Gwibber Ascendant

I love Twitter entirely too much. You get tiny snippets of insight into other people’s minds. You get a great big meme factory where new hashtags are born and die every minute. And you get instant or delayed communication with anyone else on the service, depending on your intent — sometimes you can talk to no-one in particular, and someone will probably answer regardless. I honestly had no idea how enthralled I would have become with what I thought was a trite and passing fad, where I can usually find some nugget of wisdom or bright shiny smile to turn a day 180 when it’s going otherwise horribly.

And since I’m a Linux guy, I’ve been naturally drawn to the Linux-based Twitter clients… repeatedly, as it turns out, because I’ve been burned by them before. But the beautiful thing about open-source software is that it’s always improving incrementally. Sometimes the increments are pretty damned huge, at that. As with Gwibber’s latest incarnation, packaged with the Ubuntu Lucid Lynx beta that I installed on my work laptop a few days ago and integrated into the indicator applet, huge doesn’t begin to describe it.

Finally I have a Linux-based Twitter client that is attractive, functional, notifies me on @-replies and DMs, and can connect to Facebook and (when at work and Facebook is inaccessible) fail on it gracefully without forcing me to remove the connection from my accounts list. I no longer have to rely on Adobe AIR and TweetDeck (the memory hog), or Twhirl (which is sorely lacking in functions). Since it’s programmed in Python, and the source is readily available, I could tweak it to my liking if I so choose, without even recompiling it. It’s not a memory hog, it supports multiple columns like TweetDeck (a feature I JUST discovered!), and it’s not eating up all my processor cycles or API calls doing, for what I use Twitter for, approximately nothing. And did I mention it’s attractive as hell with the default Human theme?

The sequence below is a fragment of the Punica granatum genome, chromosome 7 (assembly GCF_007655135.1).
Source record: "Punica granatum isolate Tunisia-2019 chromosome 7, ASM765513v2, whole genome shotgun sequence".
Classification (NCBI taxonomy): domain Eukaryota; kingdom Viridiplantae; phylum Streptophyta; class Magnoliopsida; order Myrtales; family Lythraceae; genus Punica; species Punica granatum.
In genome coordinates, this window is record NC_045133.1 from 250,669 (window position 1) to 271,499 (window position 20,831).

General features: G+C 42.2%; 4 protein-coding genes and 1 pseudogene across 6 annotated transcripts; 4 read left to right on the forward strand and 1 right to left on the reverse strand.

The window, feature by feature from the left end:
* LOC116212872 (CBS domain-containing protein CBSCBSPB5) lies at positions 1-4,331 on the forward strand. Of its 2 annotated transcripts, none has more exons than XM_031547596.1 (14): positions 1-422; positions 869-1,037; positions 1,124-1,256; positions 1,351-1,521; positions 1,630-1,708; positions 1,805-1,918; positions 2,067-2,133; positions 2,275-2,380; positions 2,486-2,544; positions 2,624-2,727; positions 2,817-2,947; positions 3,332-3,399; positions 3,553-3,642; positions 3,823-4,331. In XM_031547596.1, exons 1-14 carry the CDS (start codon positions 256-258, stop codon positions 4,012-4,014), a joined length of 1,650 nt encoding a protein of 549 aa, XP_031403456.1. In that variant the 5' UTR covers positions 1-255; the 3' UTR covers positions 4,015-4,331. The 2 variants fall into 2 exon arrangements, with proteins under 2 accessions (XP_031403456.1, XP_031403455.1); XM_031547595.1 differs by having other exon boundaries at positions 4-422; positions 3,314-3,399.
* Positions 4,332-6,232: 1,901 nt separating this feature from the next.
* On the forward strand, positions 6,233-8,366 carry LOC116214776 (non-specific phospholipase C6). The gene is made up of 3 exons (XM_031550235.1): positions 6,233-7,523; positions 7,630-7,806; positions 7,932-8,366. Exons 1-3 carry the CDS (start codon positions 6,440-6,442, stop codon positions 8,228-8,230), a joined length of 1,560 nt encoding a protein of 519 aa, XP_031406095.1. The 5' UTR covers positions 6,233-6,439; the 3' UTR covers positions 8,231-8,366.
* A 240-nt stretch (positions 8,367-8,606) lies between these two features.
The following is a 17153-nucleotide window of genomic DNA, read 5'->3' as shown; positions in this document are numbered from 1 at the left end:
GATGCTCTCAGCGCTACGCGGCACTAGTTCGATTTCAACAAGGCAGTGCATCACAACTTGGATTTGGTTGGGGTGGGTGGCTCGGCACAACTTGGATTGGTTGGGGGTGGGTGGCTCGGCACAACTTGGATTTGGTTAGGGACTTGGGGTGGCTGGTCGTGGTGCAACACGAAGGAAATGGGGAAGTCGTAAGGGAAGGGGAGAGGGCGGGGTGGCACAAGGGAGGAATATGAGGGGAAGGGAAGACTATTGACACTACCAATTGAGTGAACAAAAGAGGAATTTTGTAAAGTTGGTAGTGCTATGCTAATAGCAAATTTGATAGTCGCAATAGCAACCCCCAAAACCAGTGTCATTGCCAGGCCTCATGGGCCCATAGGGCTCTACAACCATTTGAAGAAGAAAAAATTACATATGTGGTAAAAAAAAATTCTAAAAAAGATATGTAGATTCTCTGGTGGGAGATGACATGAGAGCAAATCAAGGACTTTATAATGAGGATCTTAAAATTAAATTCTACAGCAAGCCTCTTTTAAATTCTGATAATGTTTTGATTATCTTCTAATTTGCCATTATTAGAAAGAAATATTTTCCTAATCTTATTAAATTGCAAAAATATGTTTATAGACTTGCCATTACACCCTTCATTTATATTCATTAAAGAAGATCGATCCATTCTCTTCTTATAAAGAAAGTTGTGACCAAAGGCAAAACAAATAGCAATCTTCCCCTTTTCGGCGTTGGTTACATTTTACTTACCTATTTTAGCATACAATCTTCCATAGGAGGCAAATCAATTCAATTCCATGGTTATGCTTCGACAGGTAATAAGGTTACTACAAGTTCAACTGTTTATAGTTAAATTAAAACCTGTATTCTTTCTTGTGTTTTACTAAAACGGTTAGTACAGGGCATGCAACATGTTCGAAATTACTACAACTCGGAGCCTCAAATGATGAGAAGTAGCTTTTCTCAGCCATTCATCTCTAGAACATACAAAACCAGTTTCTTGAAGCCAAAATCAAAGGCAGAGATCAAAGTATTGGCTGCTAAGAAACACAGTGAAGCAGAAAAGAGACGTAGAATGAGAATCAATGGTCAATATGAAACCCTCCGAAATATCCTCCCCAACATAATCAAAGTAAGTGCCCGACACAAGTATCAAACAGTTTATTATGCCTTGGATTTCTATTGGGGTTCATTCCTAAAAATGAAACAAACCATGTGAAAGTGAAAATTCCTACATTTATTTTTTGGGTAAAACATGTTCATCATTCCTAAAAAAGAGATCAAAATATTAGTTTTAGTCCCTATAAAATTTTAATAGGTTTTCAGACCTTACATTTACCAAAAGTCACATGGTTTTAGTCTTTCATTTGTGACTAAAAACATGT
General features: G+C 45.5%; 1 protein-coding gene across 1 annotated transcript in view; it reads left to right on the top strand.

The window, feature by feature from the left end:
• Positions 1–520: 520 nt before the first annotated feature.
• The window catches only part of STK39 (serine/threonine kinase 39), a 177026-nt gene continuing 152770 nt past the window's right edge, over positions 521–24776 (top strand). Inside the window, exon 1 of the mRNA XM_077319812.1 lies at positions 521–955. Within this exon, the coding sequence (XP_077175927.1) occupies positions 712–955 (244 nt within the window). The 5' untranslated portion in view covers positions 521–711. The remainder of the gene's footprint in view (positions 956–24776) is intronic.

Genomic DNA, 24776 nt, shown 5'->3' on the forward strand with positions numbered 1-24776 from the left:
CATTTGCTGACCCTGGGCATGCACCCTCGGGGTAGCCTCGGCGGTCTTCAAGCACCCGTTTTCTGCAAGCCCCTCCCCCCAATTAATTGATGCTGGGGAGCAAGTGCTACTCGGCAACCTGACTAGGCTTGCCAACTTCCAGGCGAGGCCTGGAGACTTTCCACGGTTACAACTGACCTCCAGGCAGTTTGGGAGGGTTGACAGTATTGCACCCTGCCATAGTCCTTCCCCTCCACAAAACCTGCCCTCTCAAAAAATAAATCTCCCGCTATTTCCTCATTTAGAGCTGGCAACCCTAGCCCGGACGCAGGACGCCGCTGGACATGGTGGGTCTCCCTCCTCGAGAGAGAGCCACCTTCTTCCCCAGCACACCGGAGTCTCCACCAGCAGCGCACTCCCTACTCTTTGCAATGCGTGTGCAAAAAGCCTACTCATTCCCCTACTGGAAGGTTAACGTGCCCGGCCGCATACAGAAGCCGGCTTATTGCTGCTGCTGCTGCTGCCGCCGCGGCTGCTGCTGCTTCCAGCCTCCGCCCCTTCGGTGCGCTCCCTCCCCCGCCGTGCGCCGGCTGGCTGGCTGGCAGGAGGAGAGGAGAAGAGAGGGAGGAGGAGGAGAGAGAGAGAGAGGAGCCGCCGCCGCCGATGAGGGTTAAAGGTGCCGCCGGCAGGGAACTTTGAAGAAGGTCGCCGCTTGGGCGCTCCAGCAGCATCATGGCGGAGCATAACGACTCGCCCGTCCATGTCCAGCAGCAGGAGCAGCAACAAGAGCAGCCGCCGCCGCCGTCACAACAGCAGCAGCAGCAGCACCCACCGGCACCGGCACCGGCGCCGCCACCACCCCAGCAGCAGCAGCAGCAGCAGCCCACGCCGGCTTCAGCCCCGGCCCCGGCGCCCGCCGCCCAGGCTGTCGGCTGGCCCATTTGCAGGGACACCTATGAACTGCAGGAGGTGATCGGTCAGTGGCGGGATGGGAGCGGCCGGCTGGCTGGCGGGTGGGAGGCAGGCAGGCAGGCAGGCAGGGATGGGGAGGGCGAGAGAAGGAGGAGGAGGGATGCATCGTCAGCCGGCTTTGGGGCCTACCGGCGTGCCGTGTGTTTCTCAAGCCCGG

Not that Twitter’s the most productive use of my time, certainly. I mean, if you look in the screenshot, everyone’s favorite mechanical reptile is live-tweeting shaving his head. And it’s like a giant link aggregator where everyone gets to submit links to everyone else’s feeds. And you should know, you probably clicked a link in my Twitter timeline to get here. Roughly 70% of my traffic comes from it.

What a strange service Twitter is, when you think about it — blogging in 140 chars or less. But doesn’t it put a smile on your face now and again?

You can probably check the newest Gwibber out prior to the Lucid launch if you’re feeling daring, or try out one of their older versions from your distro’s repositories. Their PPA is right here. Not sure what you’ll have to do to get it working on other distros, as I honestly haven’t played with anything but Ubuntu in over two years, but I’m sure it’s possible.

Gwibber Ascendant
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5 thoughts on “Gwibber Ascendant

  1. 1

    Aw, dude…

    *hangs head in shame*

    All the highly original stuff that I tweet out (heh) and you have to capture me on retweets? Two of them? Even in your twitter stream I talk too much.

    That is one of the nicer screen shots of a Twitter client that I’ve seen.

  2. 2

    If it makes you feel any better, Lori, the first shot I took didn’t have you in it at all. It DID have someone I had since decided to unfollow though, so I figured I should make a more representative sample.

  3. 3

    Looks very cool. I’m using TweetDeck currently, but I’m not very impressed with it. I wasn’t that impressed with the earlier Gwibber client either, but the new version looks quite spiffy!

    Lucid Lynx will launch on April 29, 2010, but I usually wait for a month or two before I upgrade. Looking forward to it though.

  4. 5

    I can’t bring myself to even check out Twitter – I find that my attention span has already shrunk way too much as it is. I don’t want to make it even worse.

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